What the Data Shows Regarding the Current Role in Therapy of Approved CAR T Products


Pharmacy Times interviewed Craig Freyer, PharmD, BCOP, and Andrew Lin, PharmD, BCOP, to discuss their presentation at the recent ATOPP 2021 summit on re-examining the why, who, and where of CAR T therapy.

Pharmacy Times interviewed Craig Freyer, PharmD, BCOP, a clinical pharmacy specialist at Penn Medicine in the University of Pennsylvania Health System, and Andrew Lin, PharmD, BCOP, an oncology pharmacy specialist at Memorial Sloan-Kettering Cancer Center, to discuss their presentation at the recent ATOPP 2021 summit on re-examining the why, who, and where of chimeric antigen receptor (CAR) T-cell therapy.

Alana Hippensteele: What has the data demonstrated regarding the current role in therapy for approved CAR-T products?

Craig Freyer: Yeah, Alana, so the data looks quite promising in a number of scenarios. I think if you look at the first FDA-approved indication for any CAR-T therapy, that being tisagenlecleucel for pediatric and young adults up to the age of 25 years in the relapse refractory setting, we see in a patient population that has poor 5-year overall survival and pretty limited responses to combination chemotherapy the complete remission and complete remission with incomplete count recovery rate exceeds 80%, and virtually all of those responses are minimal residual disease negative responses.

So, even in that study in patients that don't end up going to allogeneic stem cell transplant, we see deep and durable remissions in many patients. So, I think in the pediatric and young adult acute lymphoblastic leukemia (ALL) setting, the role of CAR-T cells for that younger population is well defined at this point in time in comparison to combination chemotherapy, although of course there is no head-to-head or randomized comparisons.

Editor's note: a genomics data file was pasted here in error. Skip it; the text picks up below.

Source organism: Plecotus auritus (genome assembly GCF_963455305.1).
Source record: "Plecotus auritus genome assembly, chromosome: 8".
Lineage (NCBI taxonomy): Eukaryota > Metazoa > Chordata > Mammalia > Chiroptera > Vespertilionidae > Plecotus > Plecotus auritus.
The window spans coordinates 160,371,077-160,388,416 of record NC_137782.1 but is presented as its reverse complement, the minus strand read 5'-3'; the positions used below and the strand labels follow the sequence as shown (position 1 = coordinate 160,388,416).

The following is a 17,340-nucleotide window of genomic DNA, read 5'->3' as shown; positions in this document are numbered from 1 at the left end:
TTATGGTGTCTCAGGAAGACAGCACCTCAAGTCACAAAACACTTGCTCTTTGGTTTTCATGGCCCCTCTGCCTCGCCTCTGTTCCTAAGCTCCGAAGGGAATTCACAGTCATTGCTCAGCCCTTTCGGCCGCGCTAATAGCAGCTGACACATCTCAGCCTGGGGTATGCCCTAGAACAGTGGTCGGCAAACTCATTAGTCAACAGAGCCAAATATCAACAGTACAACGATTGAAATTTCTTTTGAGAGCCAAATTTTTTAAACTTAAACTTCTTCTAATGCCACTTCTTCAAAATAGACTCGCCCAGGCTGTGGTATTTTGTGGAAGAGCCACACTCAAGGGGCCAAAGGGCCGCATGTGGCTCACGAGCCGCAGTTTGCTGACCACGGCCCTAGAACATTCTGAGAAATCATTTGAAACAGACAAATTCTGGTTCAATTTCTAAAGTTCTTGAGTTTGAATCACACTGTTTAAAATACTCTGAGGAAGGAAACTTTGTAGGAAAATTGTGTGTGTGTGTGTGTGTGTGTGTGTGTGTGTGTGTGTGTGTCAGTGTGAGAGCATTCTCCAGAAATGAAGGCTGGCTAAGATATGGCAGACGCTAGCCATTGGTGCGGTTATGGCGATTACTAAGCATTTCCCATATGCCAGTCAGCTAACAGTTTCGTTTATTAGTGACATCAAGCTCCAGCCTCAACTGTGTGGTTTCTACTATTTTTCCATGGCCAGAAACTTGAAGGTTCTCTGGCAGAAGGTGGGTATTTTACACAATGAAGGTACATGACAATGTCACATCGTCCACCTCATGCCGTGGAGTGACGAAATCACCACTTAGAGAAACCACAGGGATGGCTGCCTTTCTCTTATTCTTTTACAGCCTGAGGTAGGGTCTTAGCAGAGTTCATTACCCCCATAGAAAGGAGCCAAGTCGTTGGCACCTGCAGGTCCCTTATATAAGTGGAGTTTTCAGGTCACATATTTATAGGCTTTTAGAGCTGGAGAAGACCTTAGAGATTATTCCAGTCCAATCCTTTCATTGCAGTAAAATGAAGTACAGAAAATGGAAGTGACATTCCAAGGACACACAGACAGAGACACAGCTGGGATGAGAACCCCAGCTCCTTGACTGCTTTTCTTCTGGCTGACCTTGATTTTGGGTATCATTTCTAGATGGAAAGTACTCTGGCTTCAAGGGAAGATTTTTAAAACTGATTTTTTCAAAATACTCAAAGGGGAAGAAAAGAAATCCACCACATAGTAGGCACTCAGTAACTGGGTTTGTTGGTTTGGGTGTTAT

I think in the non-Hodgkin lymphoma setting, specifically in large cell lymphoma, I think we're learning more and more about the benefits of CAR-T therapy in that population. We have previous data from the SCHOLAR-1 study, which essentially was looking at what was at the time the standard of care combination chemotherapy for relapsed refractory large cell lymphoma.

We saw that responses were limited in that those responses oftentimes weren't durable. Of course, historically, we have sent these people to autologous stem cell transplant if they've had at least a partial response or even a complete response to salvage chemotherapy, but even in that scenario, many patients, especially high-risk patients, don't have long-term durable responses.

So, if you look at the role of CAR-T in the large cell lymphoma setting, the data with the ZUMA-1 study for axicabtagene ciloleucel, the JULIET study for tisagenlecleucel, and then the TRANSCEND-NHL-001 study for lisocabtagene maraleucel, you see response rates are quite good. Overall responses go from about 50% to 80%, and anywhere from about 40% to 55% of those people have complete responses.

We're getting longer follow-up for those patient populations to have a sense of the durability of response, but at 12 months we see that roughly half of those people are still in remission following CAR-T therapy. Again, we don't have any data comparing that directly to salvage chemotherapy with subsequent auto transplant, but from previous series of data in SCHOLAR-1, and also in other cohorts, these numbers do look favorable for the patient's long-term outcomes.

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